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The Path to Game Innovation

Nikki Orcutt,

Director of Marketing & Game Development at IGT

Innovation can be defined in many ways, but simply stated, innovation

is widely accepted as something “new.” The term has surfaced as one

of the most important drivers of future business growth in just about

every consumer industry and serves as an ongoing topic for lotteries

today – primarily because the execution of how we innovate is often

new, but not always different.

Since 1964, when the first official U.S. state lottery was established

in New Hampshire, lotteries across the country have based their

business model on carrying two dominant product lines through the

retail sales channel – Instant Scratch-offs and Draw Games. Although

technological advancements have helped propel our industry forward,

we have been fortunate to maintain our profitability by producing many

of the same games in new ways. According to a recent article in


magazine, most companies should consider four primary objectives for

new Research & Development (R&D) projects:


Maximize the long-term return on investment.


Make optimum use of the available human and physical resources.


Maintain a balanced R&D portfolio and control risk.


Foster a favorable climate for creativity and innovation.

Based on these four objectives, the lottery industry has been very

successful. This success could leave many questioning if doing

something different from the textbook style of growth even makes

sense. While most could arguably agree that the lottery industry has

masterfully accomplished three of these objectives, the fourth objective

provides an open door of opportunity.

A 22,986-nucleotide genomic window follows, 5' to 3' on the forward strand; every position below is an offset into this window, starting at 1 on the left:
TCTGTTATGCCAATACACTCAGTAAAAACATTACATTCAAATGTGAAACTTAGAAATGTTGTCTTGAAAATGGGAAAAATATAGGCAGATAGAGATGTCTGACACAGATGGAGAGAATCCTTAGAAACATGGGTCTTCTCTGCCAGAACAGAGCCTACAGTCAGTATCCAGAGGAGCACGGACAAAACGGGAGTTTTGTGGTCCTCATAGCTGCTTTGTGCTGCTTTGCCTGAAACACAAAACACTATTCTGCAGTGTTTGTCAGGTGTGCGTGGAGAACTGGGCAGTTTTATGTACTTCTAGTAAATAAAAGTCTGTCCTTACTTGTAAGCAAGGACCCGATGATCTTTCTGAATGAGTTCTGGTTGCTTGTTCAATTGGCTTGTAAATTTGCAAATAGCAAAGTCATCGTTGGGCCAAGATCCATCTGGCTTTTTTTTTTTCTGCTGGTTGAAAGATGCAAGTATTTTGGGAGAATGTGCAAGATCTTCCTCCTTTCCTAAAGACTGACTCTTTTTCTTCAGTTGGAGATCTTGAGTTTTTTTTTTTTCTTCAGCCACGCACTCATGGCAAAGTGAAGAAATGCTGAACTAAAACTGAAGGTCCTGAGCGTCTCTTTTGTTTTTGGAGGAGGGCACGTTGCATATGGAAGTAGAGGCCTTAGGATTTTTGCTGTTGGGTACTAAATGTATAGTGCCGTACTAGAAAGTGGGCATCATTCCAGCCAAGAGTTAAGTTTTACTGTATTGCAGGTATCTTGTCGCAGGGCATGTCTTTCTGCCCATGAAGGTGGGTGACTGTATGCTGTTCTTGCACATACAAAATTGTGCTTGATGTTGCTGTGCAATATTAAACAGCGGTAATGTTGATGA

In recent years, the U.S. lottery industry has effectively changed the

matrix of the most popular multi-state jackpot games, added multipliers

and bonus features to draw-based games, improved prize structures,

increased the appeal and modernized the print technology of instant

tickets, introduced many fresh concepts, opened new sales channels,

and tip-toed our way into the interactive world – all yielding profitable

results. While these innovations serve as impressive milestones,

the issues we face have not drastically changed. Lotteries are still

experiencing stagnant portfolios, the lottery player base continues to

age, the challenge of attracting new players increases, jackpots are

unpredictable (and growing at a much slower pace), and the rate of

innovation remains conservative. As consumer expectations, attitudes,

and ultimately buying behaviors change, there is one thing for sure –

the next generation consumer will likely define the future of how we do

business, forcing the industry down a more unstable path of innovation.



Engineering the Next Generation of Lottery Experiences